U.S. Army Maj. Timothy Marczewski integrated a series of environmental sensors capable of monitoring a ground station’s thermal, power, humidity, vibration, and even acoustic environments so that open source, near-real-time machine learning algorithms could be applied to determine a normal operating baseline. Any out-of-bounds readings would help forecast an imminent malfunction, thus allowing faster operator response and minimized downtime.
“It’s a way of monitoring these geographically-dispersed ground stations autonomously,” said Marczewski. “The goal here is predicting errors or faults that may cause a pass, referring to a satellite passing over where data communications between the ground station and that satellite does not happen, due to something that we did not identify before that pass happened.”
Using the sensors, Marczewski looked at data set clusters for time of day and temperature within the ground station satellite dome to get an idea of what ‘normal’ looks like and allows users to see if normal conditions are drifting and address any potential errors.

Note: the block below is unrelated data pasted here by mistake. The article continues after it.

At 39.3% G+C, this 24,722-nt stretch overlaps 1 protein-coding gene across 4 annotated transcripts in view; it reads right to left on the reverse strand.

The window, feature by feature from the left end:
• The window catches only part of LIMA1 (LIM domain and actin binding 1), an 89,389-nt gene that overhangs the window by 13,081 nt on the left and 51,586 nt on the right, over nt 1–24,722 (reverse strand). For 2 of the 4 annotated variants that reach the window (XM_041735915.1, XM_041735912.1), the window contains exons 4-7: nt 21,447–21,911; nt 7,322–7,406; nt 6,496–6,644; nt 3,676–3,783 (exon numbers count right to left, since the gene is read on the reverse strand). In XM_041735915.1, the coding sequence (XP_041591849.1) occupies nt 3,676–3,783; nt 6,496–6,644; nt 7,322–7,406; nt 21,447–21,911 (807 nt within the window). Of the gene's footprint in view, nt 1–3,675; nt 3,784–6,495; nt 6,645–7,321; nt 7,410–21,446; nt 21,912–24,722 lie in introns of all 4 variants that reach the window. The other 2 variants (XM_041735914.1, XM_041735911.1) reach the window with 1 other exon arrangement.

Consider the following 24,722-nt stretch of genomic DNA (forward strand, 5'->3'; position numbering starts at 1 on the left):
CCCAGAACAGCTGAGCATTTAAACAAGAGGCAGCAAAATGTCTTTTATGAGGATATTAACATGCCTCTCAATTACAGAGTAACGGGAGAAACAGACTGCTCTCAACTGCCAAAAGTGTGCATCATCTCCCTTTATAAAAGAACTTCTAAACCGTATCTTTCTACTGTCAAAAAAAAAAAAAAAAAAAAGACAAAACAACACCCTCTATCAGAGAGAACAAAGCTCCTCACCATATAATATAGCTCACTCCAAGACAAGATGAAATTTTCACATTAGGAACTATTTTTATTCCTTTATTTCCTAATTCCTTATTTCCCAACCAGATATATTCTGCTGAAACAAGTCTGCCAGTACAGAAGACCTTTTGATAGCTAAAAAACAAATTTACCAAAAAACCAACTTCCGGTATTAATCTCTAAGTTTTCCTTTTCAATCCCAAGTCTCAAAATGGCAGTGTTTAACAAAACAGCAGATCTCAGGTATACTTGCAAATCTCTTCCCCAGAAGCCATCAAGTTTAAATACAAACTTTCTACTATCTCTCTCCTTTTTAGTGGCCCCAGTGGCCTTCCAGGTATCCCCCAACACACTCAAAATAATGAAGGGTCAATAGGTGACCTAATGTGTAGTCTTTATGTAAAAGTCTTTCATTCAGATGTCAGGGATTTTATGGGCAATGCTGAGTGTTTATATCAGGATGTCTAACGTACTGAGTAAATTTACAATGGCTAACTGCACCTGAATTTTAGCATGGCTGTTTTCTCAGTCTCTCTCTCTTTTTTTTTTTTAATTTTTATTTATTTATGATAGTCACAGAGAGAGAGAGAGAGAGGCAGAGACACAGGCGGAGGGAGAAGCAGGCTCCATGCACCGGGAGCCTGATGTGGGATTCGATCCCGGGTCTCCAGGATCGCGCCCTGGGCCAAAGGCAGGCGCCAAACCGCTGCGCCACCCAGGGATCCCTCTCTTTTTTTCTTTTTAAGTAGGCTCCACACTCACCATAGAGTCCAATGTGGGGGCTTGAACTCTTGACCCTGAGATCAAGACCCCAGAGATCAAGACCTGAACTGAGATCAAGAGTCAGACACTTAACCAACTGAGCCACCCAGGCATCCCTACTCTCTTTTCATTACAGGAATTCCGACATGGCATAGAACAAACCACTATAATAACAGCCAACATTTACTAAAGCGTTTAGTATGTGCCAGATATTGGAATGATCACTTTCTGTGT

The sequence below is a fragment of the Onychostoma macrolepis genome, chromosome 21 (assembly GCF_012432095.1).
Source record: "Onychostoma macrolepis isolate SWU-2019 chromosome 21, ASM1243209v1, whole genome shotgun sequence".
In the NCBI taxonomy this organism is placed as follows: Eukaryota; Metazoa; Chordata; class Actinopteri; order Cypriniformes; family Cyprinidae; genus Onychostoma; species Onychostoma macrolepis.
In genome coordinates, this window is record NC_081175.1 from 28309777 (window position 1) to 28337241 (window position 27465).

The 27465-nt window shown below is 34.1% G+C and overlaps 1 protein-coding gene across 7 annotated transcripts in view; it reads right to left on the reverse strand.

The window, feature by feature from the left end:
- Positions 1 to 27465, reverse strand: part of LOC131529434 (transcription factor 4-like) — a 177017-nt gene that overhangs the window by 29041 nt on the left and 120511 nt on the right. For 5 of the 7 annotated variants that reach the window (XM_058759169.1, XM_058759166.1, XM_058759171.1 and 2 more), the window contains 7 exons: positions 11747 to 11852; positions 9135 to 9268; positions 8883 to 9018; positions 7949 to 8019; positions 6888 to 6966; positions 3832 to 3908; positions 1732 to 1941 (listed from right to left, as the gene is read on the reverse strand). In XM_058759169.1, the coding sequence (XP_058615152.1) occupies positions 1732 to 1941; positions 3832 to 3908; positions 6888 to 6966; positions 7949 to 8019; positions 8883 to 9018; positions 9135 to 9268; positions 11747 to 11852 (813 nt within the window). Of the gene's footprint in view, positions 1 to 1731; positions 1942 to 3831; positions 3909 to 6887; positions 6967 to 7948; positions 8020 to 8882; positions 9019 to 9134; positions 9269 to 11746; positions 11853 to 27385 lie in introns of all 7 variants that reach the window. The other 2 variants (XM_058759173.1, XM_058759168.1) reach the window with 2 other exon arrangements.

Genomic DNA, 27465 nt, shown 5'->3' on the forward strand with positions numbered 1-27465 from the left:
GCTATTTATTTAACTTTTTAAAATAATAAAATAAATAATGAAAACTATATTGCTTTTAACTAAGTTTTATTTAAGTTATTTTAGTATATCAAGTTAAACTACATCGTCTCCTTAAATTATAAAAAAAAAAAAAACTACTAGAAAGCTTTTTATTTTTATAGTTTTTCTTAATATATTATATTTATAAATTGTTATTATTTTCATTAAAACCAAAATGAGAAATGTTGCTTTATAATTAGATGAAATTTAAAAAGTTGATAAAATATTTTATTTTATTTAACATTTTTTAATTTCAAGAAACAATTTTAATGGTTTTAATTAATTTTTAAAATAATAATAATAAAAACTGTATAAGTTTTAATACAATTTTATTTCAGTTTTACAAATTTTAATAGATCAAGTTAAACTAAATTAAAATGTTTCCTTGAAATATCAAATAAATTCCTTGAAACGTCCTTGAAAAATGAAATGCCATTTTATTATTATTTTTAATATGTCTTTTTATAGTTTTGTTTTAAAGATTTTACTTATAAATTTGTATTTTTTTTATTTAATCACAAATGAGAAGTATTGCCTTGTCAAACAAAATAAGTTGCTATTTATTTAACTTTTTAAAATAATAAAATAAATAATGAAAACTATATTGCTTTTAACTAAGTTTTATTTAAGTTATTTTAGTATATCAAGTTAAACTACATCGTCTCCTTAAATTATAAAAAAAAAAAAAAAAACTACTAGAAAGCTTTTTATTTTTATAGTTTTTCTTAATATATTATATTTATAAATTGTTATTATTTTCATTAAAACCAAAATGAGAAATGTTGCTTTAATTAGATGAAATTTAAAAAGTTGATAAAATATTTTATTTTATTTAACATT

Staying in the realm of autonomy, another student’s thesis looked to develop software to autonomously characterize an antenna’s sensitivity to receive signals from space. The sun produces a substantial amount of radio signals in the band range used by the MC3 stations. The developed algorithms can record the intensity of these readings, and when comparing them to a sun-free baseline, can extract the instantaneous antenna sensitivity. By repeating this process daily, degradation or sudden anomalies can be identified autonomously. These measurements are currently conducted manually, only once or twice per year when personnel are on site performing maintenance.
As important as the ground stations are to the MC3 network, the equipment in orbit can also make or break the efficacy of the overall network. U.S. Navy Lt. Allyson Claybaugh used her thesis to verify end-to-end compatibility between an MC3 ground station and the NPS-developed CubeSat’s X-band Software-Defined Radio (SDR), a payload designed and constructed through previous thesis research. The testing pursued in her study aimed to find the required parameters, and associated software configurations, to achieve mission-ready interoperability between the payload SDR and commercial SDR receivers at the NPS MC3 ground station.